Who is making the decisions for our children? Get involved in your schools and hold politicians accountable for the lack of real learning, lack of innovation, and lack of joy in schools today.
Ask you kids, “What did you do in school today?” How many times will they say, “We took or practiced for a test?” Or how many times will they say, “Nothing.” Because nothing memorable happened?
Who do you want to make a decision about your child? Would that be your child’s teacher? Chances are, those decisions are not theirs anymore.
Get involved in your schools. Visit. Ask: “Is my child learning through authentic work? projects? Or is my child drilled and practiced in taking a test?”
These experts are educators who see the ruin of public education — and want more for your child and our students than just test prep. We want innovators, problem-solvers, independent thinkers, and dreamers who will be ready for their future.
Please get involved.
Video Trailer for “Rise Above the Mark”
“Here’s the trailer for “Rise Above the Mark”. If you click on YouTube’s name, right-hand lower corner of the video’s frame, that will take you to YouTube where you may also watch the other two, longer trailers for this documentary.”
From Apple’s Dictionary: ORIGIN Middle English (in the sense ‘apply one’s mind, one’s energies to’): from Old French atendre, from Latin attendere, from ad- ‘to’ + tendere ‘stretch.’
To learn, we must attend, apply our minds, and stretch our knowledge. I found Peter Skillen’s comment important in this post because our students need to find their connections and passions; that often starts with small steps — reading or writing shorter blog posts or connecting with tweets and their links. They are often the reflection to solidify the learning from other areas — longer texts or critical discussions. We need both the short and the long.
Let’s find balance in our expectations and requirements for rigor and attention. Whether a tweet or classic, let’s “Stop. Look. Listen.” Dialogue. Learn.
It’s refreshing to read about the new evaluation system in a “growth mindset.”
I wonder, though, if the requirement for comprehensive evaluations provides that mindset. It requires documentation for hundreds of bullets under over forty criteria in the Marzano Framework. The original framework offered choice in growth planning; that framework would encourage growth and change.
But like this dynamic principal, we look forward to a “promise of growth.” A promise. A hope.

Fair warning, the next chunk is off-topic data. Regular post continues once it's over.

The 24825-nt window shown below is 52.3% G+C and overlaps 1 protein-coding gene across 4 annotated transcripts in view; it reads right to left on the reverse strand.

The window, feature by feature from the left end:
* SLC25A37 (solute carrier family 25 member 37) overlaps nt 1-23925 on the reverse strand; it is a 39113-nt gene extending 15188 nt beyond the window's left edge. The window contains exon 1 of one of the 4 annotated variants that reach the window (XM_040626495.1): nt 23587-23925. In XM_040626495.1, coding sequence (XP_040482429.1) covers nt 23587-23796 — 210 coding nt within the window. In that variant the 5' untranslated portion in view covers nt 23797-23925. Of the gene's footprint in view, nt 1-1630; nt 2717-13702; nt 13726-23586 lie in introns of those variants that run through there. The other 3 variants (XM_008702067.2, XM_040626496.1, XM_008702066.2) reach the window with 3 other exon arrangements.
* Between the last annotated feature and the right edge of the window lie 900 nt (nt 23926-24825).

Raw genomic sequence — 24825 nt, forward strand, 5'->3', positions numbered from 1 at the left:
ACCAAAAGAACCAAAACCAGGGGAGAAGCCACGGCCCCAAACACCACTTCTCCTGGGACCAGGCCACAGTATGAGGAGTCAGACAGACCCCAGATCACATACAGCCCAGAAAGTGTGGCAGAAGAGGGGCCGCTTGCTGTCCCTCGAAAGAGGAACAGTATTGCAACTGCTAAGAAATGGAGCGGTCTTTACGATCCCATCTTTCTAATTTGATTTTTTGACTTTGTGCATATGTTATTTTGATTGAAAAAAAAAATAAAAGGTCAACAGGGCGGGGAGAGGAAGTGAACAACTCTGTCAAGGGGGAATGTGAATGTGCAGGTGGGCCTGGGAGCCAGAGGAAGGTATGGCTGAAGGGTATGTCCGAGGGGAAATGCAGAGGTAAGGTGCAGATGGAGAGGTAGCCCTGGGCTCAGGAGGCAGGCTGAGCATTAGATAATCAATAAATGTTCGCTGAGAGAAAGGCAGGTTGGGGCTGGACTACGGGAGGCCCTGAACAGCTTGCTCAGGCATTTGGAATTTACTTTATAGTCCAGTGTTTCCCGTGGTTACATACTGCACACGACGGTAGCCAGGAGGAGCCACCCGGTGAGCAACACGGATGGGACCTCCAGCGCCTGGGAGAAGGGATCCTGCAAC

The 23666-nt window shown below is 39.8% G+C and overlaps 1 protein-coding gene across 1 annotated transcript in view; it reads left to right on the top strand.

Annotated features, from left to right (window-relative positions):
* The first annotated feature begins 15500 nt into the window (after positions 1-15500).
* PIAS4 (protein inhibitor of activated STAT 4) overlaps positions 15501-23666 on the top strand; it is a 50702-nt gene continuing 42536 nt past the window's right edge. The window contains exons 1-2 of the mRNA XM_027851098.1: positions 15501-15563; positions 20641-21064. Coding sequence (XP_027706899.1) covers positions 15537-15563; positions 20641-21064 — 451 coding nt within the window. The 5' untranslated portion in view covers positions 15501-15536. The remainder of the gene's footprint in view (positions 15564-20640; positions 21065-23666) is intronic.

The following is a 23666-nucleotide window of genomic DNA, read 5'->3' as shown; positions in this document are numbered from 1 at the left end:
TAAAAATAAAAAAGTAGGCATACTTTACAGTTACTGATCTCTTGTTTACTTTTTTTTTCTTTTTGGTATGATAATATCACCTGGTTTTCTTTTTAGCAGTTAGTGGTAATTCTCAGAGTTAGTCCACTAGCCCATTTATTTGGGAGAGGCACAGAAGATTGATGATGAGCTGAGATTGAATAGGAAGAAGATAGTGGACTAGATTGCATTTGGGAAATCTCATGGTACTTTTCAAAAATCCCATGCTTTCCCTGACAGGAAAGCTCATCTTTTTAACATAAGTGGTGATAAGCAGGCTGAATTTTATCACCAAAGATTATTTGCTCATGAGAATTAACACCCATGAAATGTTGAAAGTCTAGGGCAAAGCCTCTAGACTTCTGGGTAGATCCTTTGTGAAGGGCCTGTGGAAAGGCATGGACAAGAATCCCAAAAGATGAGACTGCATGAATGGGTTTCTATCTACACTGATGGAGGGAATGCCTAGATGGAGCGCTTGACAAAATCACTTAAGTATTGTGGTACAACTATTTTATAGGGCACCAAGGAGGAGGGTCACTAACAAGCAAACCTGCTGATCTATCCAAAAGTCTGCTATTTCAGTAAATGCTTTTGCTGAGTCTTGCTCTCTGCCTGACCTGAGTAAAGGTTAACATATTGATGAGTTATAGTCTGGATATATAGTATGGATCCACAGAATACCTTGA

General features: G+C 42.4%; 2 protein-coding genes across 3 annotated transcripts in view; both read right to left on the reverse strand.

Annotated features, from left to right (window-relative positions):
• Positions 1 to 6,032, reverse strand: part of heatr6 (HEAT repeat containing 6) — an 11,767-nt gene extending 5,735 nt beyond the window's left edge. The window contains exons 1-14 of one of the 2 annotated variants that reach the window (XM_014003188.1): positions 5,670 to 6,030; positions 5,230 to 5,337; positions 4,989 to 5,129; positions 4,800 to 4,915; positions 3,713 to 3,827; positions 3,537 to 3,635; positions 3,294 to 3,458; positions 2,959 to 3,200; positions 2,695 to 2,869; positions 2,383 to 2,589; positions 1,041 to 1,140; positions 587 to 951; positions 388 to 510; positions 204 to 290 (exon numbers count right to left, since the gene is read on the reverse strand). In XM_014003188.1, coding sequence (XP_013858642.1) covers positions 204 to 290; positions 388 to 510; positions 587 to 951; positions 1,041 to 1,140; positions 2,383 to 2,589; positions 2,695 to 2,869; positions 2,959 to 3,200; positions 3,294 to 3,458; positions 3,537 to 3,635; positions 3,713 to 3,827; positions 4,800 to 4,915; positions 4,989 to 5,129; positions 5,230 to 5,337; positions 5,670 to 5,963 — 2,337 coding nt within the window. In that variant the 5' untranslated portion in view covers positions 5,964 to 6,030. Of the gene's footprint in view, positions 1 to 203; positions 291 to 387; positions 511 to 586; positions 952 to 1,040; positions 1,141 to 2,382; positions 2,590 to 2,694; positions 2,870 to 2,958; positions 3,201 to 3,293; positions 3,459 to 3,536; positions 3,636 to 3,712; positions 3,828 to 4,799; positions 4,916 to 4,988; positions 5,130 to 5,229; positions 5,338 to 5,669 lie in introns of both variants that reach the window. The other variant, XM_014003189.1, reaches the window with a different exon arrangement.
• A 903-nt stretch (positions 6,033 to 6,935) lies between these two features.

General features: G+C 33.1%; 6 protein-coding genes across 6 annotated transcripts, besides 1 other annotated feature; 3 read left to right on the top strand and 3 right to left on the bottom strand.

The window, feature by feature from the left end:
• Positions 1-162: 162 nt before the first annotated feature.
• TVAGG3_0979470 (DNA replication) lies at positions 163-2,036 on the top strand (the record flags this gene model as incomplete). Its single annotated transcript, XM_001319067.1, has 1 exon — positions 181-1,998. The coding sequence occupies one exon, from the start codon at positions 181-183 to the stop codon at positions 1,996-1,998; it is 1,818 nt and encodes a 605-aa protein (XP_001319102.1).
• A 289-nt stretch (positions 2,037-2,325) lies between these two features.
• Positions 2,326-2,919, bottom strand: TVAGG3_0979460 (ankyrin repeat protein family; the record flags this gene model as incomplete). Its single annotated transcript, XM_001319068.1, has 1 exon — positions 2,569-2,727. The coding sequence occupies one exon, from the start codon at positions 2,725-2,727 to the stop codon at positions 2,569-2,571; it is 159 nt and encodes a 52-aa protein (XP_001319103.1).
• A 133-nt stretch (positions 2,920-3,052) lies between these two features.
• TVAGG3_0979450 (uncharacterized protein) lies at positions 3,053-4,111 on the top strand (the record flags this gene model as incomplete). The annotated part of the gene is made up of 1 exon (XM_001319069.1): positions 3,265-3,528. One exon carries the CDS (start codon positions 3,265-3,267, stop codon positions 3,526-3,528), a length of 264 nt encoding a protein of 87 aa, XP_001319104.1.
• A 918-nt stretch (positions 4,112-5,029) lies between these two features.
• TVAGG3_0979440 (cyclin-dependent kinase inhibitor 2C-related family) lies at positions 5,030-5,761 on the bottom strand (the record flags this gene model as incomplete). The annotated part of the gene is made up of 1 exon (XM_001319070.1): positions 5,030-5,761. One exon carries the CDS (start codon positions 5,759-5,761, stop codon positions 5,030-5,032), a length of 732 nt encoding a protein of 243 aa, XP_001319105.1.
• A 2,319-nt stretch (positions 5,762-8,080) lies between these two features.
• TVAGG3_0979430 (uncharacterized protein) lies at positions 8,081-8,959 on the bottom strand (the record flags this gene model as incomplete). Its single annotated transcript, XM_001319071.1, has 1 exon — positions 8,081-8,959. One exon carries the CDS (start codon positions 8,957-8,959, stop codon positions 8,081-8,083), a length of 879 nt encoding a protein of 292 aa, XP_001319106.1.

What hope do you see?
Originally posted on Kaizen Learning:
“Anxiety is an unpleasant state of inner turmoil.”
Many people often experience this general state of worry or fear just prior to confronting something challenging. Something that means a lot to them. Something that comes with some kind of judgement. Anxiety is most often associated with a test, interview, public performance, or presentation. The feelings that accompany anxiety are easily justified and normal. At least that is what I kept telling myself when I began to read and digest the leadership framework from which I will be evaluated this year. The more I read the more anxious I became. The anxiousnes I felt soon transitioned to feelings of inadequacy as a school leader. Especially after reading the first two rubrics:
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— Paula Neidlinger (@pneid) January 28, 2014
Change the way you think about it.
Thanks to Paula for this bit of wisdom.
That’s my goal for reframing the focus on skills / test prep to include Authentic Projects.
I’m going to turn around my last post about blaming Henry Ford and think again about community of learners in the classroom, like when I taught writers and readers workshop.
Communities are messy; they aren’t the perfect working machine; they change and flow from one need to the next. And they get stuck in ruts. They need to “Change the way you think about it.”
I’m going to start by asking my students what “work” they want to do — as readers, researchers, and authors. Perhaps, we’ll change our way of thinking about our skills together, as a community of learners.
It’s actually starting from them now. We just finished a short iSearch project in which students learned questioning, research, collaboration, analysis, interpretation, presentation, speech. Two students asked, based on their chosen article [ Drama VS Bullying ], if they could create a video about their learning. Their work will be my first model for the others… They have changed the way they thought about their research. I love that.